Equality Matching

Equality matching relationships are based on an egalitarian form of justice, where retribution equals the harm. The main concern for those in such a relationship is balance. This is similar to a communal sharing relationship, except the focus of such sharing is on reciprocity, not care. In other words, everyone shares as a consequence of the threat of retribution, not because they feel any special affinity for those they are sharing with. As there are no assurances that everyone will pull their full weight in these relationships, individuals spend more time ensuring a one-for-one relationship to try and catch potential cheaters/freeloaders as soon as possible. Some common forms of these relationships are car pools or babysitting cooperatives. If a deficit is noticed, the cheater may be expected to give more to equalize the balance. For example, if an individual claims to be injured and cannot work a communal field one day, they may be expected to work the field alone the next time the group takes a day off.

Two key features of these relationships are linearity of debt and irrelevance of order. The first feature refers to the way humans conceptualize equality, stating that a debt of two carpool trips is exactly one step worse than a debt of one carpool trip, which is exactly one step worse than no debt. This second feature of these relationships, the irrelevance of order, states that the way a debt is gained is irrelevant to the requirements for paying off the debt. For example, failing to carpool twice, carpooling once, and then failing to do so three more times are no worse than failing to do so three times, carpooling once, and then failing to do so two more times. Either way you have failed to balance your debt four times.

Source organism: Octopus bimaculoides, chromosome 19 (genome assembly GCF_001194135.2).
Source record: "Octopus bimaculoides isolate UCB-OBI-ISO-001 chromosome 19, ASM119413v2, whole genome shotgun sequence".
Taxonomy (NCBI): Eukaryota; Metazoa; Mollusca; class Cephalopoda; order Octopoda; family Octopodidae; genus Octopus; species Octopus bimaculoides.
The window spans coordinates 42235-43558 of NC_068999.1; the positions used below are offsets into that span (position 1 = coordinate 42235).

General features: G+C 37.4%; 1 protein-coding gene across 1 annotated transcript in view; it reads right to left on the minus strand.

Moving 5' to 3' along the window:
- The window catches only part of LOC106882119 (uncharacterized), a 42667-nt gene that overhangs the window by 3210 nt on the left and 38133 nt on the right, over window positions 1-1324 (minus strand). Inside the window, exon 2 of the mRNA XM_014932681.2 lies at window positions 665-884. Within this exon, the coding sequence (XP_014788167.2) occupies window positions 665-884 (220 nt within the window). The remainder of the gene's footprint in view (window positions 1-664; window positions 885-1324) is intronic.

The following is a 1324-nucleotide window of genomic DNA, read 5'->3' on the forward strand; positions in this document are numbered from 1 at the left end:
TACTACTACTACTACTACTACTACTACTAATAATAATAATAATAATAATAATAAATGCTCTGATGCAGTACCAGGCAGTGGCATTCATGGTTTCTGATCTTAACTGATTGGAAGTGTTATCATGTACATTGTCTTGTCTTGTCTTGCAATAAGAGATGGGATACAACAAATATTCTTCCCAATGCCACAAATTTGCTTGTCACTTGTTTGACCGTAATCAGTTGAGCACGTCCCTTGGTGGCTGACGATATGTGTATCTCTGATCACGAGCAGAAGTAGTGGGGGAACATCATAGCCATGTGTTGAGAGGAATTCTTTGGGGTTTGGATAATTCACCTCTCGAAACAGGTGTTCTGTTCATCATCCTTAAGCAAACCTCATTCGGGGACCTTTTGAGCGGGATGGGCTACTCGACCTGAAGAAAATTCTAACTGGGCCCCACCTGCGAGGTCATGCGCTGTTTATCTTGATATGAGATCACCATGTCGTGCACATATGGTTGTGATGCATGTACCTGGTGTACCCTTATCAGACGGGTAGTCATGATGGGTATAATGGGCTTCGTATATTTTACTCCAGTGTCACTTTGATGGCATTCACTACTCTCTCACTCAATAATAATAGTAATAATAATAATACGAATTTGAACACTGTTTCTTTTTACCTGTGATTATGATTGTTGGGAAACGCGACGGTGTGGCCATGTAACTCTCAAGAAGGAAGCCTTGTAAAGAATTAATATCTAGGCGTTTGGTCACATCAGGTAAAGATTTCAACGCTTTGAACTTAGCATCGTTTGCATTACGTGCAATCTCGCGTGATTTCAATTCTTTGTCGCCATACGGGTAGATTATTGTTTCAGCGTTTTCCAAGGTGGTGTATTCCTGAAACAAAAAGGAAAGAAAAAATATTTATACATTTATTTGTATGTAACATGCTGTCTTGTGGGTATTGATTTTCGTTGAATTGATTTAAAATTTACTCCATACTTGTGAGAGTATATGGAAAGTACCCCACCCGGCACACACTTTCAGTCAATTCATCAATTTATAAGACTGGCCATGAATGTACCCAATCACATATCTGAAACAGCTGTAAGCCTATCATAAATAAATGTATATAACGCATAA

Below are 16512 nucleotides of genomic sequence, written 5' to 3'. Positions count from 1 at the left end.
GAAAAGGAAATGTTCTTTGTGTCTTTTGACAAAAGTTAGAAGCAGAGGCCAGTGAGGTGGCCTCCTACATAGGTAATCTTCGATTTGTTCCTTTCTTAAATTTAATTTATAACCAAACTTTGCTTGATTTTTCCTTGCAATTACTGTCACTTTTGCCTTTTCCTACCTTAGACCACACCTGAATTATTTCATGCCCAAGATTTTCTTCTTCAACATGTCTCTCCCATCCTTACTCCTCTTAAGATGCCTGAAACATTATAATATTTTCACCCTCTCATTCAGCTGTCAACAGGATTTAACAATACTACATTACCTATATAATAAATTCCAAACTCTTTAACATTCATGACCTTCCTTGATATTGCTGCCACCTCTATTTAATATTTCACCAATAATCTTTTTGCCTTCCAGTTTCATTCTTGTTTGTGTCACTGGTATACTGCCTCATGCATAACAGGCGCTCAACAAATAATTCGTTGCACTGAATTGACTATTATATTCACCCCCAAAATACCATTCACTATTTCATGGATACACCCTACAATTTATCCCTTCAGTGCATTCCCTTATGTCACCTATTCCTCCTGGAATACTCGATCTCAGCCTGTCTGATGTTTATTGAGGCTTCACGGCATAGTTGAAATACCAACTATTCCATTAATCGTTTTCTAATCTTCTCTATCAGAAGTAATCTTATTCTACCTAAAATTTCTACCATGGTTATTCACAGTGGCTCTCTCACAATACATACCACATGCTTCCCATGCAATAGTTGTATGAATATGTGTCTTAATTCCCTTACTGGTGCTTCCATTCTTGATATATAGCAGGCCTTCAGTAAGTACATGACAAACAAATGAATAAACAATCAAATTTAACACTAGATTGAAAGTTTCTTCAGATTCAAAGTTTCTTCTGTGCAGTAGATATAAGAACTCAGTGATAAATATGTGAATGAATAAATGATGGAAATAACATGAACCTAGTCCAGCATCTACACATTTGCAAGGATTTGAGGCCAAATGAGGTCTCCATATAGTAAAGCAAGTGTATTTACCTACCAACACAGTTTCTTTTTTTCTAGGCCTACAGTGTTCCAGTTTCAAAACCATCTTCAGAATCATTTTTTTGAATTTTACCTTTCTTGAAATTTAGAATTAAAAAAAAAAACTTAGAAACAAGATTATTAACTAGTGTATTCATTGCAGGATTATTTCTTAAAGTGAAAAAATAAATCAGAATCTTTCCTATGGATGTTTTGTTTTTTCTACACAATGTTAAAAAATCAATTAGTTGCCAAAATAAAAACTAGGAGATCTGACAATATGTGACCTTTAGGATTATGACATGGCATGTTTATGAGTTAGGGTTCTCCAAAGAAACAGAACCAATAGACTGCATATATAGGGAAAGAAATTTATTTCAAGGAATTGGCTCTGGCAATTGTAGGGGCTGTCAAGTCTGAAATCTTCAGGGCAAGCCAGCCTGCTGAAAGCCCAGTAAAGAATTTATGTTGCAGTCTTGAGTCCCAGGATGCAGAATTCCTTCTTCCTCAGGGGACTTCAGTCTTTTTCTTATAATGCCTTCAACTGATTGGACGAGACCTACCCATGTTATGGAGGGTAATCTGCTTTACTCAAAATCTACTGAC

Market Pricing

Market pricing relationships focus on proportionality in social relationships. This means that everything in consideration is condensed into a single value that allows for comparisons to others. There are many such metrics, such as social value or money. As in the equality matching model, these ratios are linear, but unlike in equality matching model, the values can be compared to non-like concepts. For example, if two individuals in the carpool group were also in a group that watched each other’s children, one failure to carpool would have no direct relationship to one failure to care for children. However, in market pricing relationships, you can compare these things. For example, if you owe someone a horse but all you own are dogs, each dog has a value so there will be some number of dogs whose collective value is worth more than the value of the horse you owe.

Conclusion

Fiske (1992) presented one of the most comprehensive and, for its time, novel approaches to a unified theory of social psychology seen in academia. By supporting his research with numerous cultural studies using a varied methodology, Fiske demonstrated that his theory not only accounted for many of the findings within social psychology, but that his theory could also be applied in cross-cultural research. In particular, he demonstrated a theory that was flexible enough to account for massive cultural differences without violating previous findings within social psychology.

Cross-References

References

  1. Elias, T. O. (1956). The nature of African customary law. Manchester: Manchester University Press.Google Scholar
  2. Fiske, A. P. (1991). Structures of social life: The four elementary forms of human relations. New York: Free Press.Google Scholar
  3. Fiske, A. P. (1992). The four elementary forms of sociality: Framework for a unified theory of social relations. Psychological Review, 99(4), 689.CrossRefPubMedGoogle Scholar
  4. Marshall, L. (1961). Sharing, talking, and giving: Relief of social tensions among !Kung Bushmen. Africa, 31, 231–246.CrossRefGoogle Scholar

Copyright information

© Springer International Publishing Switzerland 2016

Authors and Affiliations

  1. 1.Oakland UniversityRochesterUSA